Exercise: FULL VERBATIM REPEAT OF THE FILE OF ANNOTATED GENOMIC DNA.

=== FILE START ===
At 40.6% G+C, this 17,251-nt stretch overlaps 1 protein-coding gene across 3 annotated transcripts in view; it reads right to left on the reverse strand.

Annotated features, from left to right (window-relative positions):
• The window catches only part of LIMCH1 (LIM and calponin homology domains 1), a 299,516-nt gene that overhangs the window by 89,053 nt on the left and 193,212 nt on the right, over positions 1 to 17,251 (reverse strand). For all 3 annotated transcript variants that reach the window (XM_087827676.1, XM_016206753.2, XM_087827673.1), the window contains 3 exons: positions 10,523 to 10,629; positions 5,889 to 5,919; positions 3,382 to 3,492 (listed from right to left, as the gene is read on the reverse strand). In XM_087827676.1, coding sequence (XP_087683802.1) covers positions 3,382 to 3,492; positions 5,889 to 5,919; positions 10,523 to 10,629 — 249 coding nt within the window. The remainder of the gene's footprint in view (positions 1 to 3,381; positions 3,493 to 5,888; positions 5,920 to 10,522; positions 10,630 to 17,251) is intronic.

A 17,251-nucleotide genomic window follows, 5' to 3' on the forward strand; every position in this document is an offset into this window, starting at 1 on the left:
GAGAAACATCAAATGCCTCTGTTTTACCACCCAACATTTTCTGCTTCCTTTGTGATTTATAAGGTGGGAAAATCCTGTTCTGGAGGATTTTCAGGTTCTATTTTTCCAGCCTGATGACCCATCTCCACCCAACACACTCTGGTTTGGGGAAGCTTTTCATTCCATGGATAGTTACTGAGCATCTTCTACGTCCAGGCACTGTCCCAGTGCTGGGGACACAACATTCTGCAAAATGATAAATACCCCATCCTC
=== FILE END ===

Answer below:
At 40.6% G+C, this 17,251-nt stretch overlaps 1 protein-coding gene across 3 annotated transcripts in view; it reads right to left on the reverse strand.

Annotated features, from left to right (window-relative positions):
• The window catches only part of LIMCH1 (LIM and calponin homology domains 1), a 299,516-nt gene that overhangs the window by 89,053 nt on the left and 193,212 nt on the right, over positions 1 to 17,251 (reverse strand). For all 3 annotated transcript variants that reach the window (XM_087827676.1, XM_016206753.2, XM_087827673.1), the window contains 3 exons: positions 10,523 to 10,629; positions 5,889 to 5,919; positions 3,382 to 3,492 (listed from right to left, as the gene is read on the reverse strand). In XM_087827676.1, coding sequence (XP_087683802.1) covers positions 3,382 to 3,492; positions 5,889 to 5,919; positions 10,523 to 10,629 — 249 coding nt within the window. The remainder of the gene's footprint in view (positions 1 to 3,381; positions 3,493 to 5,888; positions 5,920 to 10,522; positions 10,630 to 17,251) is intronic.

A 17,251-nucleotide genomic window follows, 5' to 3' on the forward strand; every position in this document is an offset into this window, starting at 1 on the left:
GAGAAACATCAAATGCCTCTGTTTTACCACCCAACATTTTCTGCTTCCTTTGTGATTTATAAGGTGGGAAAATCCTGTTCTGGAGGATTTTCAGGTTCTATTTTTCCAGCCTGATGACCCATCTCCACCCAACACACTCTGGTTTGGGGAAGCTTTTCATTCCATGGATAGTTACTGAGCATCTTCTACGTCCAGGCACTGTCCCAGTGCTGGGGACACAACATTCTGCAAAATGATAAATACCCCATCCTC